DATELINE: PHOENIX : For Homeless, Heat Is as Much a Killer as Cold : City where temperatures can exceed 120 sets up emergency program for the indigent.


When the mercury reaches sizzling heights, residents cope by staying close to air conditioners, jumping into swimming pools and vacationing in cooler climates.

But those options are not available for the estimated 7,000 homeless people who live in the Phoenix metropolitan area.

For them, the heat can be deadly.

“Being homeless in Phoenix in the summer is comparable to being homeless back East in the winter in terms of potential health problems,” said Mary Ahern Kraus, director of development at the Central Arizona Shelter Services, a nonprofit shelter in a downtown area where 600 homeless people congregate.


Last year, four of those 600 were among 24 people who died in Maricopa County as a result of the high temperatures. This year, social workers and volunteers have taken the offensive against the health problems caused by the scorching Arizona sun.

They have banded together in a new program that includes offering prevention information to the homeless and distributing items such as sunscreen, hats, sunglasses, water and Gatorade.

The program seems to be working.

“We haven’t had the extreme heat we had last summer, but, so far, we’ve had no deaths” from heat among the homeless, said Patti Pritzl, manager of the county’s Homeless Health Care Outreach Program, which is coordinating the hot weather efforts.

Last year, a heat wave peaked at a record 122 degrees. This year, temperatures have been milder, with only a few days over 110 degrees.

Planning for this summer began in April. More than 20 social service and law enforcement agencies were educated about heat-related illnesses and instructed to take action when temperatures get dangerously high.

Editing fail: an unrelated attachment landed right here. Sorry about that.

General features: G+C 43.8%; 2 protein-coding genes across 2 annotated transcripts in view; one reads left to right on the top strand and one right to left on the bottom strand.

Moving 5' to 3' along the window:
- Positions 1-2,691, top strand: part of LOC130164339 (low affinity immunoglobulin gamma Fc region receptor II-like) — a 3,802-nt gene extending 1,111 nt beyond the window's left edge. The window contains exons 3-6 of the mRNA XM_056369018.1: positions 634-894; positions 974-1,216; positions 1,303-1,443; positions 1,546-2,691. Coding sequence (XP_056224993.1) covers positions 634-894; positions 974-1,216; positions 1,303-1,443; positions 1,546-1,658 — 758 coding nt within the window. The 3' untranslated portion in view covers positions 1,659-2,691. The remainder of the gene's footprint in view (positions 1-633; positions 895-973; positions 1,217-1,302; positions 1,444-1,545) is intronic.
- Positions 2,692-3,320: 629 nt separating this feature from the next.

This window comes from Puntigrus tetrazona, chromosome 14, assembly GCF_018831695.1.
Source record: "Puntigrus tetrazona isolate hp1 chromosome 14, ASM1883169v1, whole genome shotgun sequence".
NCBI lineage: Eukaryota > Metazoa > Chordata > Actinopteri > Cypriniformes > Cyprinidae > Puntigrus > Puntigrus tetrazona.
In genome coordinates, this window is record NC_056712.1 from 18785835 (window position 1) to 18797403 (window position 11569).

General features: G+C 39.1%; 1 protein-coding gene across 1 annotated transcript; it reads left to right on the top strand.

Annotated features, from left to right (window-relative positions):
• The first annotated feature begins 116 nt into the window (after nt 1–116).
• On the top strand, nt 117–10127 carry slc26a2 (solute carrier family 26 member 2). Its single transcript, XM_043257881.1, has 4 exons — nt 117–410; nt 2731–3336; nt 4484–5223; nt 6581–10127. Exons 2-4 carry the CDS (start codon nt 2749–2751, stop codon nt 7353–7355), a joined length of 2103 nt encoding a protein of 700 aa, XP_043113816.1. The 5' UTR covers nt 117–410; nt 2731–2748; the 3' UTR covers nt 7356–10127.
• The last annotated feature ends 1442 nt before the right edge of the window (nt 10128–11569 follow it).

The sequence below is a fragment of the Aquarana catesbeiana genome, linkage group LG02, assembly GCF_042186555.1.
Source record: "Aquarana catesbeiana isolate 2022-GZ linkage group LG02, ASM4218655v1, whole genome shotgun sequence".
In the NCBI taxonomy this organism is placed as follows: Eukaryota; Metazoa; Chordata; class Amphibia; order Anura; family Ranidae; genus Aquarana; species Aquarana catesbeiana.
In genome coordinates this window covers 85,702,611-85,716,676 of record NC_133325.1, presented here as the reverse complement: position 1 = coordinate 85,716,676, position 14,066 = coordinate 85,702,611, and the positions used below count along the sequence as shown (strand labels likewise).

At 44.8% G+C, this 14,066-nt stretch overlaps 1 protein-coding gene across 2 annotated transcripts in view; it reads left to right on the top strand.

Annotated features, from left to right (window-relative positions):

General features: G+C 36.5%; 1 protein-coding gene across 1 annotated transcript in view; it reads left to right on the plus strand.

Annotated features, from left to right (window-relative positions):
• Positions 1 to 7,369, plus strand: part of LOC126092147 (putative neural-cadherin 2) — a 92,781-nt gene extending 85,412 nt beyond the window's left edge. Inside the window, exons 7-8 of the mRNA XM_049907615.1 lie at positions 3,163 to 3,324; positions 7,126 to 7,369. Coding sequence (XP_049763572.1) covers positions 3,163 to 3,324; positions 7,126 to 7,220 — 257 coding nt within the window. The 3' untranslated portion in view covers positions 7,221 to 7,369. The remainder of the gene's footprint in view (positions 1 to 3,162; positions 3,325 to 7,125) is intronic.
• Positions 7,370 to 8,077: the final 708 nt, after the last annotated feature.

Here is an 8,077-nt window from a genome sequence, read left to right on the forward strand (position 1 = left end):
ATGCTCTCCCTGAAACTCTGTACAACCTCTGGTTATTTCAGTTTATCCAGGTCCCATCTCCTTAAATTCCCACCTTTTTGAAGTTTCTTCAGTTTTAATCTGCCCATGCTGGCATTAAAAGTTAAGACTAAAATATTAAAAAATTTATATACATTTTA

Program participants pass out fluids and other items when the thermometer reaches 105. When a temperature of 110 or above is forecast, a heat alert is declared, and workers hit the streets seeking overheated homeless people.


Many of the homeless population in downtown Phoenix have no access to drinking fountains, Pritzl said, creating a risk of dehydration, the main cause of heat-related deaths. Further aggravating the problem, she said, are the segments of homeless people who drink alcohol--increasing their dehydration risk--or take psychotropic drugs for mental illness--making their skin particularly sensitive to sun.

Pritzl said that this year’s supply budget of about $7,000 should cover the summer’s needs, barring a major heat wave. An earlier appeal for donated goods generated little response from the public.

“To us, although it’s hot and uncomfortable, it’s not deadly,” Pritzl said. “Most people in Phoenix--with their air conditioners and their pools--don’t realize what it’s like to be sunburned so badly that you have blisters all over your face.”

But, when conditions got serious at the shelter last year, Kraus said, the public did come through. In the middle of the record-breaking heat spell, the air conditioner in the men’s dormitory stopped working. The warehouse-style facility, which houses 244 men in metal bunk beds, has a concrete floor and no insulation. Staff members installed some free-standing fans, but at night the temperature inside was 101 degrees.

When the repair estimate came in at $57,000, Central Arizona Shelter Services appealed to the public for help and collected enough donations to cover the repairs.

Although the men’s dorm is nice and cool these days, the air conditioner in the main shelter building--home to 150 men, women and children, a day-care center and administrative offices--broke in April. This time, the repair bill--which includes an electrical overhaul in the 1937-era building--was estimated at $93,000.


Again, Kraus said, the shelter agency has been pleased by the response to its heated cries for help--this time directed at some of the governmental entities that contribute nearly 70% of its $2-million budget. Phoenix and Maricopa County are kicking in $70,000 and the agency can come up with the rest.

“We were really surprised,” Kraus said. “We thought we would find out that people didn’t care that homeless people were hot. But they do.”